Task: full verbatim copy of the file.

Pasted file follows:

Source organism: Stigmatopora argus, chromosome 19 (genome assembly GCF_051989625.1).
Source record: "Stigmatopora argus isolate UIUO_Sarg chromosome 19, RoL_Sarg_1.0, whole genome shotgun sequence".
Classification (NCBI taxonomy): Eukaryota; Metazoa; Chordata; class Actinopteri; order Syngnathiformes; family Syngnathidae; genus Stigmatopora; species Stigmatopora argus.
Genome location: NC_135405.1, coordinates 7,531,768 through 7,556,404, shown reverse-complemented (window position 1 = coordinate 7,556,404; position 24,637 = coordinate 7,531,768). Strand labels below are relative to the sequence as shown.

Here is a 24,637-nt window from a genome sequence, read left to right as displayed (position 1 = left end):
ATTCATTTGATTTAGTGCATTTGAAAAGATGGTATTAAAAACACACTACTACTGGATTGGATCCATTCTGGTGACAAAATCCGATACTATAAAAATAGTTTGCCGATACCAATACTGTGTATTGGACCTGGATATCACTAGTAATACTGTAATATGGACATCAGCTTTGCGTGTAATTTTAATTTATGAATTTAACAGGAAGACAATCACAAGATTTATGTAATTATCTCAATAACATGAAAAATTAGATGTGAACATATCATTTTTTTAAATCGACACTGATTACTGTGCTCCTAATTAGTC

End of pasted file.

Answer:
Source organism: Stigmatopora argus, chromosome 19 (genome assembly GCF_051989625.1).
Source record: "Stigmatopora argus isolate UIUO_Sarg chromosome 19, RoL_Sarg_1.0, whole genome shotgun sequence".
Classification (NCBI taxonomy): Eukaryota; Metazoa; Chordata; class Actinopteri; order Syngnathiformes; family Syngnathidae; genus Stigmatopora; species Stigmatopora argus.
Genome location: NC_135405.1, coordinates 7,531,768 through 7,556,404, shown reverse-complemented (window position 1 = coordinate 7,556,404; position 24,637 = coordinate 7,531,768). Strand labels below are relative to the sequence as shown.

Here is a 24,637-nt window from a genome sequence, read left to right as displayed (position 1 = left end):
ATTCATTTGATTTAGTGCATTTGAAAAGATGGTATTAAAAACACACTACTACTGGATTGGATCCATTCTGGTGACAAAATCCGATACTATAAAAATAGTTTGCCGATACCAATACTGTGTATTGGACCTGGATATCACTAGTAATACTGTAATATGGACATCAGCTTTGCGTGTAATTTTAATTTATGAATTTAACAGGAAGACAATCACAAGATTTATGTAATTATCTCAATAACATGAAAAATTAGATGTGAACATATCATTTTTTTAAATCGACACTGATTACTGTGCTCCTAATTAGTC